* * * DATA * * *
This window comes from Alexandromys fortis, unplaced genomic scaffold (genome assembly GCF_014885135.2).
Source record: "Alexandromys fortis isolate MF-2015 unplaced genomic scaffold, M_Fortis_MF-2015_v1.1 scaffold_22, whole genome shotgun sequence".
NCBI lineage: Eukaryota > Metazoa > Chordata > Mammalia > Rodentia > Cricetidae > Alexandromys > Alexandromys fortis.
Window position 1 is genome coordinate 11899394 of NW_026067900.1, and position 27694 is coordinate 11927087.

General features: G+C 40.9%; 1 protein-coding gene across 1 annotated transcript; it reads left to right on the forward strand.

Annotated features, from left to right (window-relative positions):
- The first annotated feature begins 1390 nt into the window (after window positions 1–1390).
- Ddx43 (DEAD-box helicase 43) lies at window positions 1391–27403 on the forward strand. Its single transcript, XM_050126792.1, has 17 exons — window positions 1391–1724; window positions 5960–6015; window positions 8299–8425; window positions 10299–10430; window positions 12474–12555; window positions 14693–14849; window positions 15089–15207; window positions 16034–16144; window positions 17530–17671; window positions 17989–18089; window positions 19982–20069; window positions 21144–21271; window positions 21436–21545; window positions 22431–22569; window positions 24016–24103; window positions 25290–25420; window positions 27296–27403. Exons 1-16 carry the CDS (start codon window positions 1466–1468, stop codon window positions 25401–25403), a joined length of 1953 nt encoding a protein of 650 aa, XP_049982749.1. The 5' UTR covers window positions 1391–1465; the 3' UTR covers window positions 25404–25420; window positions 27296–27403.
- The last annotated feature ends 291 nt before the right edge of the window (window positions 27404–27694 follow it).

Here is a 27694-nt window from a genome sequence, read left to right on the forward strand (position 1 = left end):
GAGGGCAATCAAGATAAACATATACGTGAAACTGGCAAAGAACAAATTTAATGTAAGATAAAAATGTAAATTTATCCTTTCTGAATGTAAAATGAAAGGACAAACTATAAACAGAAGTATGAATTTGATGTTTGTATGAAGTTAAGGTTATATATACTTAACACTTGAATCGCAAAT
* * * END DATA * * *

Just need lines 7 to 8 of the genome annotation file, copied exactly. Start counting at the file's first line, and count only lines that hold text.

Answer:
- The first annotated feature begins 1390 nt into the window (after window positions 1–1390).
- Ddx43 (DEAD-box helicase 43) lies at window positions 1391–27403 on the forward strand. Its single transcript, XM_050126792.1, has 17 exons — window positions 1391–1724; window positions 5960–6015; window positions 8299–8425; window positions 10299–10430; window positions 12474–12555; window positions 14693–14849; window positions 15089–15207; window positions 16034–16144; window positions 17530–17671; window positions 17989–18089; window positions 19982–20069; window positions 21144–21271; window positions 21436–21545; window positions 22431–22569; window positions 24016–24103; window positions 25290–25420; window positions 27296–27403. Exons 1-16 carry the CDS (start codon window positions 1466–1468, stop codon window positions 25401–25403), a joined length of 1953 nt encoding a protein of 650 aa, XP_049982749.1. The 5' UTR covers window positions 1391–1465; the 3' UTR covers window positions 25404–25420; window positions 27296–27403.